This year, Google has addressed five zero-day vulnerabilities in Chrome.
On Wednesday, Google announced a remedy for an exploit that is now being used in the wild in the Stable channel of their Chrome browser.
According to Google’s alert, CVE-2022-2856 is a remedy for “insufficient validation of untrusted input in Intents.” The share button on Chrome’s address bar is an example of how intents are often used to transfer data from within Chrome to another application. The Dark Reading blog pointed out that input validation is a frequent flaw in coding.
We currently only know that Ashley Shen and Christian Resell of the Google Threat Analysis Group reported the attack. Information on the exploit is now hidden behind a wall in the Chromium bugs group and is only accessible to people who are registered with Chromium and working on related components. Those details might be made public once a specific proportion of users have installed the pertinent updates.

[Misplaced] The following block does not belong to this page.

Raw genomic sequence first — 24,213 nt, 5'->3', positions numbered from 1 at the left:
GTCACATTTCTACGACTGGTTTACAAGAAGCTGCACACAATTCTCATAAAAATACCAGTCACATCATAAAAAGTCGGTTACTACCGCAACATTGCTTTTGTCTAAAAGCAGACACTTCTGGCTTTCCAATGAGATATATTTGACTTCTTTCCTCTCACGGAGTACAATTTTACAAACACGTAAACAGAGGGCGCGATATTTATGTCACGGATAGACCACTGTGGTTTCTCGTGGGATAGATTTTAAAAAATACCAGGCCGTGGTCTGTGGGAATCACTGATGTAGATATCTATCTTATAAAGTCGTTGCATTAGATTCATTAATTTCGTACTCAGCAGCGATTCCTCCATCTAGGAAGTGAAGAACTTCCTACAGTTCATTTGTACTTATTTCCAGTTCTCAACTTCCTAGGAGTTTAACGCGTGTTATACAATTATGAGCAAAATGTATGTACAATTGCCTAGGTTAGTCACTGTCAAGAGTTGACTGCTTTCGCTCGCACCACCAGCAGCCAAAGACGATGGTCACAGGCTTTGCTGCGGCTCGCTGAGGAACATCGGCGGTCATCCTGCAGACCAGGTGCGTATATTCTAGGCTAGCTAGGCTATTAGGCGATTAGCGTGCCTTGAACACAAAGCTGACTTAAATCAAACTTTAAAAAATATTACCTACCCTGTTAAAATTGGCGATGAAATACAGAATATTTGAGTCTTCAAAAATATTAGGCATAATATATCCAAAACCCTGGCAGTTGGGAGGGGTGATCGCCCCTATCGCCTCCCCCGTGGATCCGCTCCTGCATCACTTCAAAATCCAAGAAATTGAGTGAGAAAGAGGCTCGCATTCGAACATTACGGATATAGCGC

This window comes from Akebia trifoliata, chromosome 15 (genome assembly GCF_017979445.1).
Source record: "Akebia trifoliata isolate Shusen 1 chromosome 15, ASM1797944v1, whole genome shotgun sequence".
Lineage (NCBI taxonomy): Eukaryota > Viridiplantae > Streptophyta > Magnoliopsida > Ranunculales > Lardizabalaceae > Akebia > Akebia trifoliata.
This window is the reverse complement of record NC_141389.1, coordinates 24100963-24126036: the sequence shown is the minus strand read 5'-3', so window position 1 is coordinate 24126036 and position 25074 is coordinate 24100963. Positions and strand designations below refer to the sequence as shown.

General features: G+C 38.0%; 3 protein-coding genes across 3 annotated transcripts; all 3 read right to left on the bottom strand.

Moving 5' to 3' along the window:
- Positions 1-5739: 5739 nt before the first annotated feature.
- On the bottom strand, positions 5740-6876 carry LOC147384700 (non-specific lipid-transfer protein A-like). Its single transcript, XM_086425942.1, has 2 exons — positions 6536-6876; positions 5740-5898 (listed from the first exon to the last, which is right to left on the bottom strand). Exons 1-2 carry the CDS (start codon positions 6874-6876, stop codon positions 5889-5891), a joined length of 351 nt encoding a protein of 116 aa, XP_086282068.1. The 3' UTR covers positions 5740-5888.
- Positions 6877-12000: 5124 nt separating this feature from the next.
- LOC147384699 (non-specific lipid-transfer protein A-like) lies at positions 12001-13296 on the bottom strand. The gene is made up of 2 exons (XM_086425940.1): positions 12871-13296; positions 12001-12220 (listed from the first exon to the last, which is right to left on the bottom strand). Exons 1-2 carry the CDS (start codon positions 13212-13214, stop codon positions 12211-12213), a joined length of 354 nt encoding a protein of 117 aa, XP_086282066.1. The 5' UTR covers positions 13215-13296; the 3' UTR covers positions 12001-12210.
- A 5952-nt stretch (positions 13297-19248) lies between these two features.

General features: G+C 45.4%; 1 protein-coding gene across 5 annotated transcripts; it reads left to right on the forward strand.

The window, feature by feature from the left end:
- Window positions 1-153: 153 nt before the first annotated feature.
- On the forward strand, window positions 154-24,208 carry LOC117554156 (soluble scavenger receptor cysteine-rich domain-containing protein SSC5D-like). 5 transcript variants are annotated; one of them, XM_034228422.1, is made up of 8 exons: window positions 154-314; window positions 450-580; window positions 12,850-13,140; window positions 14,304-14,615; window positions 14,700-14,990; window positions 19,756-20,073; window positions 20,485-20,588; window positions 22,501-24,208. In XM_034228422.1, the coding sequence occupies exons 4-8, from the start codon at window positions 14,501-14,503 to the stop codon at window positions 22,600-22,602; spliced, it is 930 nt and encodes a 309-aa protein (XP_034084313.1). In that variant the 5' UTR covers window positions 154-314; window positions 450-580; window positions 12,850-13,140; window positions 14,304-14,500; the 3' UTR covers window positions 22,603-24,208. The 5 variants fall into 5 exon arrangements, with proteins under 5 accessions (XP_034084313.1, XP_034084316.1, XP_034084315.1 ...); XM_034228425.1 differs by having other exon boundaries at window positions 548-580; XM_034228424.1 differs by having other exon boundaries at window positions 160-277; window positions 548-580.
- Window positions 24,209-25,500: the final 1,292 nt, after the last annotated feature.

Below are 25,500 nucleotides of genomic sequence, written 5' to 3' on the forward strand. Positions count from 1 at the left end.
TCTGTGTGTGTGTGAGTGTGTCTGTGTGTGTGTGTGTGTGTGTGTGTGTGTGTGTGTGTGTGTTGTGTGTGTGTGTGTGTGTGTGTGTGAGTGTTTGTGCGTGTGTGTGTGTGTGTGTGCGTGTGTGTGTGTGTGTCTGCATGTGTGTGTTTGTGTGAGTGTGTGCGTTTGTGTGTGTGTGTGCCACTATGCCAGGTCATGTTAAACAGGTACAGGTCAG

You can (and should) manually update Chrome right away, even though Google claims the update—104.0.5112.101 for Mac and Linux and 104.0.5112.102/101 for Windows—will “roll out over the following days/weeks” (check the “About” section of your settings).
The update also contains ten other security patches. This is Chrome’s fifth zero-day vulnerability that has been made public in 2022, according to Dark Reading.